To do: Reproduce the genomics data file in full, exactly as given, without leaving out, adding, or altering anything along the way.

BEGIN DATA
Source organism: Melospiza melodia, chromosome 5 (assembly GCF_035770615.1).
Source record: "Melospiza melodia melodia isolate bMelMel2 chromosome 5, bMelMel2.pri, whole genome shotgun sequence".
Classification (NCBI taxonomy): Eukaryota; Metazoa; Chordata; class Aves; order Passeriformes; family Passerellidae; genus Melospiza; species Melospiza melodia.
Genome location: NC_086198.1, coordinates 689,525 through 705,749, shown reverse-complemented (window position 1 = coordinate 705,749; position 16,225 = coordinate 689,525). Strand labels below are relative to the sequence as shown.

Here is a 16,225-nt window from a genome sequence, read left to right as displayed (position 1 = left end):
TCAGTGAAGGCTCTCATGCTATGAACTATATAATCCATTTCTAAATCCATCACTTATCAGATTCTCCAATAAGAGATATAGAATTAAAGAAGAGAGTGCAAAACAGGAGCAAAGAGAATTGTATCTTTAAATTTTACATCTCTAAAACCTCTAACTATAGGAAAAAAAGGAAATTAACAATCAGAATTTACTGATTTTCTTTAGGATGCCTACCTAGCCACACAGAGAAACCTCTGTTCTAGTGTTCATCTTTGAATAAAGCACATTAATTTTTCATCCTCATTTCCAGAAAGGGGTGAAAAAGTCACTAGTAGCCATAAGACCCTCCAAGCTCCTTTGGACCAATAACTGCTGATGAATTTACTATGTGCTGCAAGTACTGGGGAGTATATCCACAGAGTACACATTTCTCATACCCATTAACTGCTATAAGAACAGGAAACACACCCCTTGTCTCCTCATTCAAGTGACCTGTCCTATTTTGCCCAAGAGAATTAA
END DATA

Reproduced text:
Source organism: Melospiza melodia, chromosome 5 (assembly GCF_035770615.1).
Source record: "Melospiza melodia melodia isolate bMelMel2 chromosome 5, bMelMel2.pri, whole genome shotgun sequence".
Classification (NCBI taxonomy): Eukaryota; Metazoa; Chordata; class Aves; order Passeriformes; family Passerellidae; genus Melospiza; species Melospiza melodia.
Genome location: NC_086198.1, coordinates 689,525 through 705,749, shown reverse-complemented (window position 1 = coordinate 705,749; position 16,225 = coordinate 689,525). Strand labels below are relative to the sequence as shown.

Here is a 16,225-nt window from a genome sequence, read left to right as displayed (position 1 = left end):
TCAGTGAAGGCTCTCATGCTATGAACTATATAATCCATTTCTAAATCCATCACTTATCAGATTCTCCAATAAGAGATATAGAATTAAAGAAGAGAGTGCAAAACAGGAGCAAAGAGAATTGTATCTTTAAATTTTACATCTCTAAAACCTCTAACTATAGGAAAAAAAGGAAATTAACAATCAGAATTTACTGATTTTCTTTAGGATGCCTACCTAGCCACACAGAGAAACCTCTGTTCTAGTGTTCATCTTTGAATAAAGCACATTAATTTTTCATCCTCATTTCCAGAAAGGGGTGAAAAAGTCACTAGTAGCCATAAGACCCTCCAAGCTCCTTTGGACCAATAACTGCTGATGAATTTACTATGTGCTGCAAGTACTGGGGAGTATATCCACAGAGTACACATTTCTCATACCCATTAACTGCTATAAGAACAGGAAACACACCCCTTGTCTCCTCATTCAAGTGACCTGTCCTATTTTGCCCAAGAGAATTAA